Capital in the twenty-first century=Le Capital au XXIe siècle
|a20140612d2014 y0enga b
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|aCapital in the twenty-first century|dLe Capital au XXIe siècle|fThomas Piketty|gtranslated by Arthur Goldhammer.
|a譯自：Le Capital au XXIe siècle。本館另有繁體中文版《二十一世紀資本論(C110951)》、簡體中文版《二十一世紀資本論(C111372)》。
|aIncludes bibliographical references and index.
|aIncome and output -- Growth : illusions and realities -- The metamorphoses of capital -- From old Europe to the new world -- The long-run capital/income ratio -- Capital's share vs. labor's share in the twenty-first century -- Inequality and concentration : an initial orientation -- The two worlds -- Inequality in the income from labor -- Inequality in the ownership of capital -- Merit and inheritance in the long run -- Global inequality of wealth in the twenty-first century -- A social state for the twenty-first century -- Rethinking the progressive income tax -- A global tax on capital -- The question of the public debt.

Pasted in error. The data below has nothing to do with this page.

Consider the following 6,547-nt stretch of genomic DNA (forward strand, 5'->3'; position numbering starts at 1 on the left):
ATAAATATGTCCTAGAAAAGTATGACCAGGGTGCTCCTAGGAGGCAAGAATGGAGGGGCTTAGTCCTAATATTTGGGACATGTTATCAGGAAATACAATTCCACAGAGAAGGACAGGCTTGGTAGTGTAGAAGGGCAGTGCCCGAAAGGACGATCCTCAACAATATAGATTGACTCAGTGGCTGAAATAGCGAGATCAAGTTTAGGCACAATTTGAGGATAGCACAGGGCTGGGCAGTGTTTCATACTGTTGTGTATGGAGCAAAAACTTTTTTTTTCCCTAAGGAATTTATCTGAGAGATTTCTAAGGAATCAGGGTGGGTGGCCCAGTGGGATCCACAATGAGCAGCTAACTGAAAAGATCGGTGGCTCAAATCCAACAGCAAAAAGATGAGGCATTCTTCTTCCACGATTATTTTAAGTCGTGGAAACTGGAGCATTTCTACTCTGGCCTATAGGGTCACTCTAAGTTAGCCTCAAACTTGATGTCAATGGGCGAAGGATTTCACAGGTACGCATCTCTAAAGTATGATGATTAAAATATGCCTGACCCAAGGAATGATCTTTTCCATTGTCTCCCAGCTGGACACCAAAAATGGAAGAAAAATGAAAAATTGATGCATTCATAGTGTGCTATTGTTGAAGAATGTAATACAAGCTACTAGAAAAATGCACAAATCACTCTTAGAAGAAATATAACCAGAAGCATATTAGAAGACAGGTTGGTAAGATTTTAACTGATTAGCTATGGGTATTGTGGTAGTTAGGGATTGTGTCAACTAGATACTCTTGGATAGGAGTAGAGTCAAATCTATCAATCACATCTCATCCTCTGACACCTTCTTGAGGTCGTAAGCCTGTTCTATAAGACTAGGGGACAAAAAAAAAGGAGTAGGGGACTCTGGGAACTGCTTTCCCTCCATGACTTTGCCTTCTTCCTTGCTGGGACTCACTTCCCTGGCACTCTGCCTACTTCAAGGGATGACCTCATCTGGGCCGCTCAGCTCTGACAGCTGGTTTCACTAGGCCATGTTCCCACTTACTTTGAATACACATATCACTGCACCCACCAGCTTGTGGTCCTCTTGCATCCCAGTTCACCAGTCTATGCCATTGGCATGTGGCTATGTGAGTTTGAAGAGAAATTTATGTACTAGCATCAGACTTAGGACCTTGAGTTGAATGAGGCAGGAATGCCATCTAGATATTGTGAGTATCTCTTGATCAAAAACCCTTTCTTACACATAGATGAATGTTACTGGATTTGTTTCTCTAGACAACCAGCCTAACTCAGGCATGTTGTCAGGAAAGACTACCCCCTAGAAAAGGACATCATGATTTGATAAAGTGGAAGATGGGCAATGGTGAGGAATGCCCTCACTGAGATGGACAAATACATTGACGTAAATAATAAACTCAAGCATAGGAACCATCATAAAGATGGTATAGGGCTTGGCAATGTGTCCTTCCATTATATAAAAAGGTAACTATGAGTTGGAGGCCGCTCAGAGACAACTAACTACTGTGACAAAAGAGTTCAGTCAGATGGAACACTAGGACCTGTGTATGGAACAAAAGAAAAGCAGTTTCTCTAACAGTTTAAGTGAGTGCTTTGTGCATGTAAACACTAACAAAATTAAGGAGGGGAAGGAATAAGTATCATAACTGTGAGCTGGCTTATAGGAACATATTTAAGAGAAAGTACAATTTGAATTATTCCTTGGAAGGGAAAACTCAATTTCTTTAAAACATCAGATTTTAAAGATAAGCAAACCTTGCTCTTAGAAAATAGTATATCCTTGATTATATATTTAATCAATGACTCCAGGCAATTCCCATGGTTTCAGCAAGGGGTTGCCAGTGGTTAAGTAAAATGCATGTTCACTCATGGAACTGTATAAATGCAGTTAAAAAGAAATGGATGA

內容簡介top Capital in the Twenty-First Century 簡介 What are the grand dynamics that drive the accumulation and distribution of capital? Questions about the long-term evolution of inequality, the concentration of wealth, and the prospects for economic growth lie at the heart of political economy. But satisfactory answers have been hard to find for lack of adequate data and clear guiding theories. In Capital in the Twenty-First Century, Thomas Piketty analyzes a unique collection of data from twenty countries, ranging as far back as the eighteenth century, to uncover key economic and social patterns. His findings will transform debate and set the agenda for the next generation of thought about wealth and inequality. Piketty shows that modern economic growth and the diffusion of knowledge have allowed us to avoid inequalities on the apocalyptic scale predicted by Karl Marx. But we have not modified the deep structures of capital and inequality as much as we thought in the optimistic decades following World War II. The main driver of inequality—the tendency of returns on capital to exceed the rate of economic growth—today threatens to generate extreme inequalities that stir discontent and undermine democratic values. But economic trends are not acts of God. Political action has curbed dangerous inequalities in the past, Piketty says, and may do so again. A work of extraordinary ambition, originality, and rigor, Capital in the Twenty-First Century reorients our understanding of economic history and confronts us with sobering lessons for today.